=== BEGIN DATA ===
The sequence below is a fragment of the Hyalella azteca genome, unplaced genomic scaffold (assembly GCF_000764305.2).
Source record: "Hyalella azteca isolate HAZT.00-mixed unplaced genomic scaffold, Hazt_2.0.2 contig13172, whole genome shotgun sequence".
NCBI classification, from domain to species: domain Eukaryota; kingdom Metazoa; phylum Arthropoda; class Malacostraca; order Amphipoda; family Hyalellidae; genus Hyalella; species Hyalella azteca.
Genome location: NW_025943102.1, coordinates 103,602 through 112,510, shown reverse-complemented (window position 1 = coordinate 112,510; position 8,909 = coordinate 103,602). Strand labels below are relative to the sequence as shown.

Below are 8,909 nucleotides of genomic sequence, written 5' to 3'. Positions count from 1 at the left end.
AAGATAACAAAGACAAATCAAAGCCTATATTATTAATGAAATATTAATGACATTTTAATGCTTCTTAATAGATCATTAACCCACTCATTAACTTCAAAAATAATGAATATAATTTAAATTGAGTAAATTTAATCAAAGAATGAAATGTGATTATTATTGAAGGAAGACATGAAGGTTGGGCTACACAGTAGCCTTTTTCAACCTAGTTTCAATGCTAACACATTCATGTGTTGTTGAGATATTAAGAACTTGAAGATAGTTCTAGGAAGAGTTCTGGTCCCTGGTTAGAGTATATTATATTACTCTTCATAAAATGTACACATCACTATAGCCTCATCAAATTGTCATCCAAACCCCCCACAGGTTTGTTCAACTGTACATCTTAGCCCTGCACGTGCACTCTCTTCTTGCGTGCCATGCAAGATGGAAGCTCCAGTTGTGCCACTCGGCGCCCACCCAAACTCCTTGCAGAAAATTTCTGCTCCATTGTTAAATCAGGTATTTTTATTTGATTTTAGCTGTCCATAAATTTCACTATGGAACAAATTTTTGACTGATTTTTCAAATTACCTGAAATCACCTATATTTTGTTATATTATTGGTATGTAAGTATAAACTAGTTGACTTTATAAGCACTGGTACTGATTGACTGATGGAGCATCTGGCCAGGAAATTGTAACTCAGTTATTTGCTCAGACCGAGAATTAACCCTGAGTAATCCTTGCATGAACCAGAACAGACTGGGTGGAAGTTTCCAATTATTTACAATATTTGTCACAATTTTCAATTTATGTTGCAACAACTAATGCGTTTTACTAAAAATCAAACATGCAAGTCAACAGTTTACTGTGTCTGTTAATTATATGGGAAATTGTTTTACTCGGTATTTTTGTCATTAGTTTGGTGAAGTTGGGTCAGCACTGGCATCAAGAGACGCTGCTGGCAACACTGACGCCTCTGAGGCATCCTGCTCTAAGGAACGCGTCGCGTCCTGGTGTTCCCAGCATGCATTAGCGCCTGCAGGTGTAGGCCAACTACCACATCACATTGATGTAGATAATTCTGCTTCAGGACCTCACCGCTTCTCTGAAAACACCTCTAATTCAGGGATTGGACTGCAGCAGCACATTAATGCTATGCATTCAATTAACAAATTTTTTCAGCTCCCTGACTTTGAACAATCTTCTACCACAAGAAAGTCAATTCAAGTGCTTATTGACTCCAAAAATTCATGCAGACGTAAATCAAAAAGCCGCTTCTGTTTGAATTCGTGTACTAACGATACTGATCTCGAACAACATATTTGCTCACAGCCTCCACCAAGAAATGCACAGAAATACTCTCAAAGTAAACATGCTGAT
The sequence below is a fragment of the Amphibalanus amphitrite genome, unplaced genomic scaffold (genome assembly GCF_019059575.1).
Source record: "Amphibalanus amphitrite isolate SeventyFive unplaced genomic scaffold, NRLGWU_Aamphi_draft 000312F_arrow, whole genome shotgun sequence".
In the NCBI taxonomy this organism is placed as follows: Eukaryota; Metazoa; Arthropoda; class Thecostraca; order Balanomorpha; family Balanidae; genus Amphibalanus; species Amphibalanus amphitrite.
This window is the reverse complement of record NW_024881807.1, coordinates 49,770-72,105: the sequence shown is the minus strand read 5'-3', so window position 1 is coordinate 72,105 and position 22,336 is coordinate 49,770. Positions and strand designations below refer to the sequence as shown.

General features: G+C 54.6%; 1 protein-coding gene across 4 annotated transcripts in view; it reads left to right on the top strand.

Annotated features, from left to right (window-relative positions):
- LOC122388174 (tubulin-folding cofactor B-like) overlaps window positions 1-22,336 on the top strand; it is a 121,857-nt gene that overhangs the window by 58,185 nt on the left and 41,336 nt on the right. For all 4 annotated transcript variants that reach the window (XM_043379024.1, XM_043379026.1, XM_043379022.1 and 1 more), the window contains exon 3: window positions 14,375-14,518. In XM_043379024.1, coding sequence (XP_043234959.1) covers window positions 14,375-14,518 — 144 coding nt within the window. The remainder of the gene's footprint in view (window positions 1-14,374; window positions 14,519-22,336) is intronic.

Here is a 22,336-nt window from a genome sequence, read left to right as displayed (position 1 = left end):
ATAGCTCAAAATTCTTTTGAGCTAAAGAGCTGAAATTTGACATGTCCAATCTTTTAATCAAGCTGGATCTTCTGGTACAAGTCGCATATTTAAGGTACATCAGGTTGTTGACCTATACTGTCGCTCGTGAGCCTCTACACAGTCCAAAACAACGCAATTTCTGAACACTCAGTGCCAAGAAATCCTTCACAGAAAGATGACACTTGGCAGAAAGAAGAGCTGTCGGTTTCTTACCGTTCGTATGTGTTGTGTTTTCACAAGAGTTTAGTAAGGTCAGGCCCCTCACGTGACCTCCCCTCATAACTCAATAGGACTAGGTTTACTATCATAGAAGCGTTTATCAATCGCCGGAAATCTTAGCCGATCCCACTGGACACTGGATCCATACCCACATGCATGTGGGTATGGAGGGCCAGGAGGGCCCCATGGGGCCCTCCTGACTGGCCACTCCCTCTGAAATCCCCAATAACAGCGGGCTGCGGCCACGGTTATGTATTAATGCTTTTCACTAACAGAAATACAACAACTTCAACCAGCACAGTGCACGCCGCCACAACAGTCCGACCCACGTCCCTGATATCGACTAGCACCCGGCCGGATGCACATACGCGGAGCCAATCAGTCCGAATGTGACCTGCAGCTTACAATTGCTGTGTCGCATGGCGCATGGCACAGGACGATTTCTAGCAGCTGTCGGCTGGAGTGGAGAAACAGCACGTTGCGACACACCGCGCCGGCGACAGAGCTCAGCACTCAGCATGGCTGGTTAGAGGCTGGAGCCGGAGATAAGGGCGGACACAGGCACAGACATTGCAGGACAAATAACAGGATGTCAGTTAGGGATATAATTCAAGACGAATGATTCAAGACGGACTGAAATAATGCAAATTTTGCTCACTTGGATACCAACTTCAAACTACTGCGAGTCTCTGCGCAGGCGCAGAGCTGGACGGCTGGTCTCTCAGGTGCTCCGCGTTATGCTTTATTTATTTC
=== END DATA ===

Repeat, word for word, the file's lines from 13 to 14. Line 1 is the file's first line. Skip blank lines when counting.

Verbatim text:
- LOC122388174 (tubulin-folding cofactor B-like) overlaps window positions 1-22,336 on the top strand; it is a 121,857-nt gene that overhangs the window by 58,185 nt on the left and 41,336 nt on the right. For all 4 annotated transcript variants that reach the window (XM_043379024.1, XM_043379026.1, XM_043379022.1 and 1 more), the window contains exon 3: window positions 14,375-14,518. In XM_043379024.1, coding sequence (XP_043234959.1) covers window positions 14,375-14,518 — 144 coding nt within the window. The remainder of the gene's footprint in view (window positions 1-14,374; window positions 14,519-22,336) is intronic.

Here is a 22,336-nt window from a genome sequence, read left to right as displayed (position 1 = left end):